Among the many and varied detrimental consequences of the COVID-19 pandemic is the impact on the savings and investments of individuals, particularly in relation to estate planning. Financial markets have...
Williams v Governing Body of Alderman Davies Church in Wales Primary School
The case of Williams v Governing Body of Alderman Davies Church in Wales Primary School considers the issue of ‘last straw’ and constructive dismissal.
Mr Williams was a primary school teacher who suffered from a stress related mental disability. He was suspended by the school in April 2015. The only information he received at the time was that he was being suspended because of a child protection matter. The suspension was lifted in July 2015, but Mr Williams was not allowed to return to teaching duties. Meanwhile, the school continued with a disciplinary investigation. It wasn’t until October 2015 that Mr Williams was informed of the allegation against him: that he had manhandled a child. Mr Williams submitted a grievance about his employer’s handling of the process, and the disciplinary process was put on hold. His grievance was not successful.
The school discovered that Mr Williams had previously downloaded numerous documents from its systems, so re-suspended him in February 2016 and started a second disciplinary investigation. One document had been shared between Mr Williams, fellow teacher Mrs Sydenham, and the school’s trade union representative.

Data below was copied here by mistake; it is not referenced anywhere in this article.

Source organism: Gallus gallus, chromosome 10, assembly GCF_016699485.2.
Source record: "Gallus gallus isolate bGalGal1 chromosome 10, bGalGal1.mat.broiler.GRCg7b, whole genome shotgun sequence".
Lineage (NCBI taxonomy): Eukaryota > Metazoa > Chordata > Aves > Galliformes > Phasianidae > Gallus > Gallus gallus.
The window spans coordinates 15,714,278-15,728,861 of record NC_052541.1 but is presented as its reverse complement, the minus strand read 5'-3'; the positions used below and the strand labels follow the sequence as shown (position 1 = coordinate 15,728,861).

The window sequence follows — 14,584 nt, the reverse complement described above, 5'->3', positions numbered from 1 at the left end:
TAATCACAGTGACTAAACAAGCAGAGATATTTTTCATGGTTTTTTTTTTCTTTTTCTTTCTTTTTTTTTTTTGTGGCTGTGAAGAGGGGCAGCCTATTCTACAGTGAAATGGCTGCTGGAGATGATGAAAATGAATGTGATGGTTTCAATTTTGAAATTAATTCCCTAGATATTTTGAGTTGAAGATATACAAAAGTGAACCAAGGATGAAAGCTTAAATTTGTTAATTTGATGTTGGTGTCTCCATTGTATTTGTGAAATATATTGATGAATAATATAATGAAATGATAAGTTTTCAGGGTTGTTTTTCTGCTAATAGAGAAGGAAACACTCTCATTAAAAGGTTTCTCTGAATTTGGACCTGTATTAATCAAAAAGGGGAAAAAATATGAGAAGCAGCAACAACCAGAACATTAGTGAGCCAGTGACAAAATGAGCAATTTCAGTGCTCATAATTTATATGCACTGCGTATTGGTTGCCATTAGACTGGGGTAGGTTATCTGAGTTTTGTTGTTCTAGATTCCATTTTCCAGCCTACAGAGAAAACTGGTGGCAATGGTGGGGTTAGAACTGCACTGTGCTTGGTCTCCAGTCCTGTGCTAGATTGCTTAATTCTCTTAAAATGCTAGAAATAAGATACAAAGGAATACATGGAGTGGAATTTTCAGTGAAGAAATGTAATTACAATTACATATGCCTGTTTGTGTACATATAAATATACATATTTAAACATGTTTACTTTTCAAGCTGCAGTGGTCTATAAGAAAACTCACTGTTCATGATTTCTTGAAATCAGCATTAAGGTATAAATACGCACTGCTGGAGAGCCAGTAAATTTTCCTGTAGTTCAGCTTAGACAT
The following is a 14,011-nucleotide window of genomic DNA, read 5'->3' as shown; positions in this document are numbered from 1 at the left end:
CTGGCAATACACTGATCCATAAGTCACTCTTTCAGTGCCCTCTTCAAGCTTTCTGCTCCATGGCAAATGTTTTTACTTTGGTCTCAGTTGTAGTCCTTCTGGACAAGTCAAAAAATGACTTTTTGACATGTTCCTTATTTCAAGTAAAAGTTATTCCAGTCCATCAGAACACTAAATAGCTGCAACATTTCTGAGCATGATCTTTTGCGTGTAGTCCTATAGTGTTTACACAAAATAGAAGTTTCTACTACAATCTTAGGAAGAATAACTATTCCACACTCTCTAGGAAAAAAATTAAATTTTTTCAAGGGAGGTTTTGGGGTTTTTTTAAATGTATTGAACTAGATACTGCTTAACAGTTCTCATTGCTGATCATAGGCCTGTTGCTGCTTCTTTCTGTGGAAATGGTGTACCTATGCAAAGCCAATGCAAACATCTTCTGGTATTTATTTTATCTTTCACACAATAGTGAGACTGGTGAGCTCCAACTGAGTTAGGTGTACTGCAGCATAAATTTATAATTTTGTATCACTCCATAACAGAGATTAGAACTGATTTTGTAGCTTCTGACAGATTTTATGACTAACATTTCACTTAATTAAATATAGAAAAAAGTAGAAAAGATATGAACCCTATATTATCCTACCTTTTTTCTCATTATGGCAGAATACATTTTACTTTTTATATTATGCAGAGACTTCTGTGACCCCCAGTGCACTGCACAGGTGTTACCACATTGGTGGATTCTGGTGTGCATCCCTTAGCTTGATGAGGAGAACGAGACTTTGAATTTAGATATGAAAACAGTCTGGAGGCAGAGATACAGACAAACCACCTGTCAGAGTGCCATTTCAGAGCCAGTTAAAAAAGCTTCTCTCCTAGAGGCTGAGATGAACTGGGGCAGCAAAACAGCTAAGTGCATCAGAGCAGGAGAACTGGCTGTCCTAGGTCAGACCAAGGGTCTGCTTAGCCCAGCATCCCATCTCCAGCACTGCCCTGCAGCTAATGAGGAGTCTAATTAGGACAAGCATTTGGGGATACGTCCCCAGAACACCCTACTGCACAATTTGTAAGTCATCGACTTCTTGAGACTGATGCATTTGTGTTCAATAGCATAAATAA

Mr Williams’ grievance appeal was also unsuccessful. He sought more information about the allegations against him but the school declined his request, and so Mr Williams sent them a letter of complaint.
Mr Williams resigned on 16 June 2016. He had found out that Mrs Sydenham was not allowed to contact him. He had understood that this was because the school wanted its disciplinary investigations against each of them to conclude before allowing such contact.
Mr Williams’ Employment Tribunal claims against the school included constructive dismissal. He relied on his discovery that the school would not allow Mrs Sydenham to contact him as the ‘last straw’ which caused him to resign in response to a series of breaches of his employment contract or a course of conduct which together amounted to a breach of the implied term of trust and confidence. The Tribunal found that the act Mr Williams claimed was the last straw was innocuous and reasonable, so could not have contributed to the employer’s previous actions. Accordingly, Mr Williams did not resign in response to the employer’s breach of trust and confidence, so he was not constructively dismissed.
Mr Williams appealed, and his case went to the Employment Appeal Tribunal (EAT).
The EAT held that where an employer’s conduct together constitutes to a fundamental breach of contract, a claim of constructive dismissal can succeed against them. This is the case even if the employer’s more recent conduct does not breach the implied term of trust and confidence but is what prompts the employee to resign. To succeed, the employee must not have waived the employer’s earlier breach and must have resigned in response to that earlier breach, at least partially.